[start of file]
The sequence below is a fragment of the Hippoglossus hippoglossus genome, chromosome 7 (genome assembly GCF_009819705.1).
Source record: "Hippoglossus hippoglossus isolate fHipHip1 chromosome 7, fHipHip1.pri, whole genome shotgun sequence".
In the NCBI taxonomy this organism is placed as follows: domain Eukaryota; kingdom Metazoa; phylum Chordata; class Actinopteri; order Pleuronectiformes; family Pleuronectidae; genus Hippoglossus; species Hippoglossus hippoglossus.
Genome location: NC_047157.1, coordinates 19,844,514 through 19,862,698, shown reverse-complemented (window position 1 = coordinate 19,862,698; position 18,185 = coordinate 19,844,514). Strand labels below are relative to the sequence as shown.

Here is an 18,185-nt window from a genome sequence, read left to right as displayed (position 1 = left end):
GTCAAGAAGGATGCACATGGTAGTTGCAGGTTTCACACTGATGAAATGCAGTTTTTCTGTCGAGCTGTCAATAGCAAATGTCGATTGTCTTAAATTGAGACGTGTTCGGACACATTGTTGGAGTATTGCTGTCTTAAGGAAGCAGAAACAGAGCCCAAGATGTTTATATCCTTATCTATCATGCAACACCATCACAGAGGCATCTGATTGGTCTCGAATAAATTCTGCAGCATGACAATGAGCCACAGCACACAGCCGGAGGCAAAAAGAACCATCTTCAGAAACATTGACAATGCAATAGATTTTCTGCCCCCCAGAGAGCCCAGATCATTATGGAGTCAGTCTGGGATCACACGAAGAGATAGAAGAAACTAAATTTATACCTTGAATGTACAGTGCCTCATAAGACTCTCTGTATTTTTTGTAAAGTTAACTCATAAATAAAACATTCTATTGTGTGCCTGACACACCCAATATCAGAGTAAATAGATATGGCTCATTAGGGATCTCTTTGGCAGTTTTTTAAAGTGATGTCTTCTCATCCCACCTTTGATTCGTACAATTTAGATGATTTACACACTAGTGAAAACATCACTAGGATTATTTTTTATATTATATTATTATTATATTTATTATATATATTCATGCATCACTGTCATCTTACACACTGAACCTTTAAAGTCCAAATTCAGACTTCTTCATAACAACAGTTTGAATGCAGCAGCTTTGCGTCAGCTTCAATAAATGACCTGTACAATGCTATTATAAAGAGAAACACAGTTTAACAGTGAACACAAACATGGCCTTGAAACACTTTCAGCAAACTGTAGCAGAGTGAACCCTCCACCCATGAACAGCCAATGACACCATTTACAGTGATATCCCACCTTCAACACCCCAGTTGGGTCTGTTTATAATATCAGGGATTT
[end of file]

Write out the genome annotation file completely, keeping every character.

The sequence below is a fragment of the Hippoglossus hippoglossus genome, chromosome 7 (genome assembly GCF_009819705.1).
Source record: "Hippoglossus hippoglossus isolate fHipHip1 chromosome 7, fHipHip1.pri, whole genome shotgun sequence".
In the NCBI taxonomy this organism is placed as follows: domain Eukaryota; kingdom Metazoa; phylum Chordata; class Actinopteri; order Pleuronectiformes; family Pleuronectidae; genus Hippoglossus; species Hippoglossus hippoglossus.
Genome location: NC_047157.1, coordinates 19,844,514 through 19,862,698, shown reverse-complemented (window position 1 = coordinate 19,862,698; position 18,185 = coordinate 19,844,514). Strand labels below are relative to the sequence as shown.

Here is an 18,185-nt window from a genome sequence, read left to right as displayed (position 1 = left end):
GTCAAGAAGGATGCACATGGTAGTTGCAGGTTTCACACTGATGAAATGCAGTTTTTCTGTCGAGCTGTCAATAGCAAATGTCGATTGTCTTAAATTGAGACGTGTTCGGACACATTGTTGGAGTATTGCTGTCTTAAGGAAGCAGAAACAGAGCCCAAGATGTTTATATCCTTATCTATCATGCAACACCATCACAGAGGCATCTGATTGGTCTCGAATAAATTCTGCAGCATGACAATGAGCCACAGCACACAGCCGGAGGCAAAAAGAACCATCTTCAGAAACATTGACAATGCAATAGATTTTCTGCCCCCCAGAGAGCCCAGATCATTATGGAGTCAGTCTGGGATCACACGAAGAGATAGAAGAAACTAAATTTATACCTTGAATGTACAGTGCCTCATAAGACTCTCTGTATTTTTTGTAAAGTTAACTCATAAATAAAACATTCTATTGTGTGCCTGACACACCCAATATCAGAGTAAATAGATATGGCTCATTAGGGATCTCTTTGGCAGTTTTTTAAAGTGATGTCTTCTCATCCCACCTTTGATTCGTACAATTTAGATGATTTACACACTAGTGAAAACATCACTAGGATTATTTTTTATATTATATTATTATTATATTTATTATATATATTCATGCATCACTGTCATCTTACACACTGAACCTTTAAAGTCCAAATTCAGACTTCTTCATAACAACAGTTTGAATGCAGCAGCTTTGCGTCAGCTTCAATAAATGACCTGTACAATGCTATTATAAAGAGAAACACAGTTTAACAGTGAACACAAACATGGCCTTGAAACACTTTCAGCAAACTGTAGCAGAGTGAACCCTCCACCCATGAACAGCCAATGACACCATTTACAGTGATATCCCACCTTCAACACCCCAGTTGGGTCTGTTTATAATATCAGGGATTT